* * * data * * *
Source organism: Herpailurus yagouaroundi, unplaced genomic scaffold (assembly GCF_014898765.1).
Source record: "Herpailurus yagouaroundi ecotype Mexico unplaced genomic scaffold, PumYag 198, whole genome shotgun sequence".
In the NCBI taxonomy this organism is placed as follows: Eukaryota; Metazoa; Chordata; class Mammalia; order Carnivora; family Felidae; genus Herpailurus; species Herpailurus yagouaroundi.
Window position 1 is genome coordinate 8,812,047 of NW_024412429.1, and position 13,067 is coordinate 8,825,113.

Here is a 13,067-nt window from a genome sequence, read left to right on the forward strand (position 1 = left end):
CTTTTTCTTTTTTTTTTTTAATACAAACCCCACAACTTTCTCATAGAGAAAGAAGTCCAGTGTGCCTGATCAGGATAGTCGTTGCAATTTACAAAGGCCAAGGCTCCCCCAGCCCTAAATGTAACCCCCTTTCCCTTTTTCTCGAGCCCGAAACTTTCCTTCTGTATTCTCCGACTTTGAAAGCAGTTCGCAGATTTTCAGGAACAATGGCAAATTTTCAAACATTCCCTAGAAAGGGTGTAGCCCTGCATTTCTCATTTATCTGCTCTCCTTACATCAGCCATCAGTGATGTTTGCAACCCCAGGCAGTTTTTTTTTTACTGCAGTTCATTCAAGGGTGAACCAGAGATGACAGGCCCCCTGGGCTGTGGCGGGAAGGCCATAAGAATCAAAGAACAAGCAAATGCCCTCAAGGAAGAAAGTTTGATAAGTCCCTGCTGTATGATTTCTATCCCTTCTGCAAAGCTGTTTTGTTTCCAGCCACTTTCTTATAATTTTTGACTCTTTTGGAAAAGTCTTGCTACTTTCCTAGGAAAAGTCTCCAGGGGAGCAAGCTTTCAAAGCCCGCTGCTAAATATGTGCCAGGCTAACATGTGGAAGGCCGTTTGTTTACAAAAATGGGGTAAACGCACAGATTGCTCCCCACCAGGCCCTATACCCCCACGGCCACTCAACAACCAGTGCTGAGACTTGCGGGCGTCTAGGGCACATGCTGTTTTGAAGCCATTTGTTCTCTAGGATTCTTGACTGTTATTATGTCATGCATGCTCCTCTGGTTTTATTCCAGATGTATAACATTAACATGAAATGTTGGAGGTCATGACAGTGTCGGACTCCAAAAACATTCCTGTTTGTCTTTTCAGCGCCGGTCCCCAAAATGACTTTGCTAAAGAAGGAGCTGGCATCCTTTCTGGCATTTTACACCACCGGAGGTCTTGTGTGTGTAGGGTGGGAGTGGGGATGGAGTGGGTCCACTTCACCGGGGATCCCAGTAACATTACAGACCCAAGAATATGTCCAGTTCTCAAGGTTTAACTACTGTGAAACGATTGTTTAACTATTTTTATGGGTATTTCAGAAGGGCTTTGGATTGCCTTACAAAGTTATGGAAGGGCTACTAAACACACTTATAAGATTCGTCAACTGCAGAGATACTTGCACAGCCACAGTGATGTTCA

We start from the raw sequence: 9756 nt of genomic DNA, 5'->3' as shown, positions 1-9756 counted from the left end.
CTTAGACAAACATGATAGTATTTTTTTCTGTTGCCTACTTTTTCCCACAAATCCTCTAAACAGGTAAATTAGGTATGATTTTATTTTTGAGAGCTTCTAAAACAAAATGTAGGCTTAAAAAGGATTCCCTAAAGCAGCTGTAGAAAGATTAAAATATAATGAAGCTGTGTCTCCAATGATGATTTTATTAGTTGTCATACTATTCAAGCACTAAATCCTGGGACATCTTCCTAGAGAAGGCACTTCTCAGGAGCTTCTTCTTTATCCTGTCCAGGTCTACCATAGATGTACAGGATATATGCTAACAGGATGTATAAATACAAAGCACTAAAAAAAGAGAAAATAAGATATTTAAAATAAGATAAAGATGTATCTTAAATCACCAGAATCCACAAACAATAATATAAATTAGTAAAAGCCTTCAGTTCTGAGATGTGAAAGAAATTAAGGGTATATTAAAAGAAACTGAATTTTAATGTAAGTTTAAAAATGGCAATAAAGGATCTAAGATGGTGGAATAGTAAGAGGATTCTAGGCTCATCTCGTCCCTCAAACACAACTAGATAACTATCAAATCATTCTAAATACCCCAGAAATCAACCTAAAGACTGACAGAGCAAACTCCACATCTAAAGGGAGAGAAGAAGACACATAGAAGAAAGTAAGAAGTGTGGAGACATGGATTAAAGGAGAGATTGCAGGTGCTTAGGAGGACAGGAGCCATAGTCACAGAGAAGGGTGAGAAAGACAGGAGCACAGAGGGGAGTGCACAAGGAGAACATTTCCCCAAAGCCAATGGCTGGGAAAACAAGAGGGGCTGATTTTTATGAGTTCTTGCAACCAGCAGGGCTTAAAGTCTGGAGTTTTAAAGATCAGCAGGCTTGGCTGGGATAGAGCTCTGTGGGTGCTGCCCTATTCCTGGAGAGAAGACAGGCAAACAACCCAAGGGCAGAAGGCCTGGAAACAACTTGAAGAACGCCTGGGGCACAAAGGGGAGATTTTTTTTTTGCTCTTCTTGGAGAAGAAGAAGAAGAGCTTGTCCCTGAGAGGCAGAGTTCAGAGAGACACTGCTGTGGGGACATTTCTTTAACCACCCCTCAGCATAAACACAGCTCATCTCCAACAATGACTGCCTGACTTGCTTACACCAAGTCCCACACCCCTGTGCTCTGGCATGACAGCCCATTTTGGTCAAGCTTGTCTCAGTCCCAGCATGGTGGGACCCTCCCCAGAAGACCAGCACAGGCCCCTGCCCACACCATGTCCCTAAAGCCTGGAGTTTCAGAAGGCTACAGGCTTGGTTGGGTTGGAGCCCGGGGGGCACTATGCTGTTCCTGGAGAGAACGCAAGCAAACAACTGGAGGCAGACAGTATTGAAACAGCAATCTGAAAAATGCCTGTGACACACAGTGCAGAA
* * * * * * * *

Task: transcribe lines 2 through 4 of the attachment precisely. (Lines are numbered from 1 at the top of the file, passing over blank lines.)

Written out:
Source record: "Herpailurus yagouaroundi ecotype Mexico unplaced genomic scaffold, PumYag 198, whole genome shotgun sequence".
In the NCBI taxonomy this organism is placed as follows: Eukaryota; Metazoa; Chordata; class Mammalia; order Carnivora; family Felidae; genus Herpailurus; species Herpailurus yagouaroundi.
Window position 1 is genome coordinate 8,812,047 of NW_024412429.1, and position 13,067 is coordinate 8,825,113.